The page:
Not having the right documents in place leaves you vulnerable

James Ward

Someone in the United States has a stroke every 40 seconds. Every four minutes, someone dies of stroke. Strokes kill about 140,000 Americans each year — that’s one out of every 20 deaths. (Source CDC website.)

Nearly three-quarters of all strokes occur in people older than 65. The risk of having a stroke more than doubles each decade after the age of 55. (Source

Will you suffer a stroke? Will you lose mobility and speech? Will you die from a stroke?

That’s one set of questions. The other set is this: Do you have the right legal documents in place so that others can make the right decisions for you? Have you had your Living Trust, Power of Attorney, and Advance Healthcare documents reviewed by a qualified Elder Law Attorney?

A local gentleman recently had a severe stroke that left him paralyzed. He had been in the hospital and nursing home for nearly three months, and then his wife and kids contacted me for help. It was unlikely the man would leave the nursing home, and he was now close to the end of the term that would be covered by Medicare, so the family would have to start paying $15,000 a month to keep him at his current nursing home.

No, Medicare will not keep paying. Medicare does not cover long term care. Only Medi-Cal covers that, but you have to qualify.

What do his legal documents allow? Nothing. Absolutely nothing. Why? He never established any estate planning documents prior to his massive stroke. No Advance Healthcare. No Power of Attorney. No Living Trust. He was 83 years old, healthy, still working full-time as a medical professional running his own practice — and he should have known better.

Although he can’t walk or move half of his body, he’s still capable of understanding and signing documents, but with our current COVID-19 conditions, nobody can visit him in the nursing home. Not his family, and not the attorney. So, unless the situation changes, his wife will have to start paying $15,000 a month for his stay at the nursing home. That depletes the money she could use to support herself. We could have arranged for Medi-Cal to cover his stay if he would have had the right legal documents in place before he suffered his stroke.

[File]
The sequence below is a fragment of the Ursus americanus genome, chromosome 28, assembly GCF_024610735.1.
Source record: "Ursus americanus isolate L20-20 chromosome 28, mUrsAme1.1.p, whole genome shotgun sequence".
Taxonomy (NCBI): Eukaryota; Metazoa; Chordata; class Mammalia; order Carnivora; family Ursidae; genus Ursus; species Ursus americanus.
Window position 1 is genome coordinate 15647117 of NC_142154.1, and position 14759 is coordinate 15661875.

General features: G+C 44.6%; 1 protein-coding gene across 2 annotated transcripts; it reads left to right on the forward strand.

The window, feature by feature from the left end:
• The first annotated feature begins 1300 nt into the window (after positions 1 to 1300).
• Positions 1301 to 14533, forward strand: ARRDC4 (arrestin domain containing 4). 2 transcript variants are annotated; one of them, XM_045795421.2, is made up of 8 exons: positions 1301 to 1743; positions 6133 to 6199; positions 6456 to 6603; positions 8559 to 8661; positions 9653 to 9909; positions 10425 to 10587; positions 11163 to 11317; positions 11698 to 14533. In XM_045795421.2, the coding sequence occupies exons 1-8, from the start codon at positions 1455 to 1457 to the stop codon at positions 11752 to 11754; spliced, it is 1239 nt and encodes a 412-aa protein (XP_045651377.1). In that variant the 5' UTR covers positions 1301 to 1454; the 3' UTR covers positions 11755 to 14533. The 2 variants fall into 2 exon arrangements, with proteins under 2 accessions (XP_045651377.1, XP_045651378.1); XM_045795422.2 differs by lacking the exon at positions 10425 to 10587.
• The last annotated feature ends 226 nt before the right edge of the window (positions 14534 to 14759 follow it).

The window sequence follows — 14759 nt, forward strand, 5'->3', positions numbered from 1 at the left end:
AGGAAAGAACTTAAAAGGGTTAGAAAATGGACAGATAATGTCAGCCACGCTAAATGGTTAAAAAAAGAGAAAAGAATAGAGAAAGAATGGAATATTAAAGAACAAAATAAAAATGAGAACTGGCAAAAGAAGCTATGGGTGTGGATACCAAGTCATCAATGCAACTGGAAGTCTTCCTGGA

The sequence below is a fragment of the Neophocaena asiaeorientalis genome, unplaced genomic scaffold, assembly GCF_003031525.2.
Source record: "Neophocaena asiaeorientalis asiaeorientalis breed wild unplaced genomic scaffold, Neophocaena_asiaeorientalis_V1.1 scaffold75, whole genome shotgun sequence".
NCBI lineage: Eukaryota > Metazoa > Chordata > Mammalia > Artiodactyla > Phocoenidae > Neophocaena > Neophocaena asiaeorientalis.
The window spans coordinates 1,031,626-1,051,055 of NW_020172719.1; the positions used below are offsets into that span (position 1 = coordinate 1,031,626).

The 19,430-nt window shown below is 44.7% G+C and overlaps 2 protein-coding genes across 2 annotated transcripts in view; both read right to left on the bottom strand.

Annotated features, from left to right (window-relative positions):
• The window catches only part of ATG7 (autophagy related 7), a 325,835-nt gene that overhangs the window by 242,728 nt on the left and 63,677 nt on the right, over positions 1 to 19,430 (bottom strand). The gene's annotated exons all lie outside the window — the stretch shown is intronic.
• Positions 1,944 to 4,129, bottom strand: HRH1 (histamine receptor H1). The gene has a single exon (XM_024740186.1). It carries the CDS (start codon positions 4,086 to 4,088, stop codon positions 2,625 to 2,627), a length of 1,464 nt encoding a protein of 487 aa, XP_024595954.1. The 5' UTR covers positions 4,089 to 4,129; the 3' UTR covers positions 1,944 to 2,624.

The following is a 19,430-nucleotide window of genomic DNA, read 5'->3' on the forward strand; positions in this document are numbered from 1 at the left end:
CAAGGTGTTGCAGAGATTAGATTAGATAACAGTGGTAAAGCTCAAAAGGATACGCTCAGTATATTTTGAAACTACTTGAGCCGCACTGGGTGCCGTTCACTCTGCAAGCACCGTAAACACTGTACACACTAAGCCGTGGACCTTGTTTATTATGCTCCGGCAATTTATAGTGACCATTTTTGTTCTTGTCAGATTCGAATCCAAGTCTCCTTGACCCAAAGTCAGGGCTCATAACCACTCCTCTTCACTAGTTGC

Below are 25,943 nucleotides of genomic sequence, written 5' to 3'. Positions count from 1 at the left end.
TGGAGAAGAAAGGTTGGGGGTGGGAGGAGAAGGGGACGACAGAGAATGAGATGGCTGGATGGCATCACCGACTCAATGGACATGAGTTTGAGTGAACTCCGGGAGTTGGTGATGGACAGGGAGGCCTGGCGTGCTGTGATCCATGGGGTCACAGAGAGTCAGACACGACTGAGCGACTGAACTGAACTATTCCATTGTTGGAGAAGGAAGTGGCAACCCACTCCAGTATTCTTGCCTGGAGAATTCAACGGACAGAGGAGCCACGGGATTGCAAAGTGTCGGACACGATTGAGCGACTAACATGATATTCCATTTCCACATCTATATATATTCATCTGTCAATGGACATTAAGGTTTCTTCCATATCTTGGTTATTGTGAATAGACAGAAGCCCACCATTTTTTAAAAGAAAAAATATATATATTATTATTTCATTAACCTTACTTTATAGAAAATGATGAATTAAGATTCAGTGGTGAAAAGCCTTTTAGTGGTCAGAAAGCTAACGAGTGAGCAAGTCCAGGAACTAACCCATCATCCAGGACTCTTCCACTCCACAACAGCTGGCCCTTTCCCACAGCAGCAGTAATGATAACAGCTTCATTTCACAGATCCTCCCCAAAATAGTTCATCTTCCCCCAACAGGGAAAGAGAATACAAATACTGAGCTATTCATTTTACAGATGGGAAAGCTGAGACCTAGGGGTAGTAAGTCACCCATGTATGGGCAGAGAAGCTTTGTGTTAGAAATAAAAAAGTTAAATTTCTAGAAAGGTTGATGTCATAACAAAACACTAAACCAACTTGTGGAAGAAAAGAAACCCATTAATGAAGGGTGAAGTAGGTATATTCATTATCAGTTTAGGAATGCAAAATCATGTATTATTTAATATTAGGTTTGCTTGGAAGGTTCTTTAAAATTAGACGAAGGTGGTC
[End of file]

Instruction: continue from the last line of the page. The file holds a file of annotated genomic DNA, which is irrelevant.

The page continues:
What about having Medi-Cal pay for his stay? It would have been easy if he had put the right documents in place prior to his stroke. We could also get him qualified now if he could leave the nursing home or if I were allowed inside, but that can’t happen right now. Although the gentleman is severely impaired, he’s also extremely fortunate he can still communicate and sign documents — but the COVID-19 situation blocks this for now.

Do you have the right legal documents in place now to protect yourself and your family? Not having the right documents in place leaves you vulnerable.

Do you have an estate plan? Have you had it reviewed by a qualified Elder Law Attorney? Do you know what your documents say? Will they work when you and your family need them to work for you and them?

Make sure you have the right legal documents in place now, and make sure you know what they say. Not having the right legal documents in place now is a huge mistake. Having a set of estate planning documents that won’t work is like having a spare tire in the trunk that won’t fit on your car — but it’s much more serious than that.

James Ward lives in Morgan Hill. He went to law school in New England and earned a post-graduate law degree in Estate Planning at the University of Miami. Jim worked as an Estate Planning and Elder Law attorney in Florida, and then returned to open his law firm focusing on Estate Planning and Elder Law. He has offices in South Valley and Willow Glen.

James Ward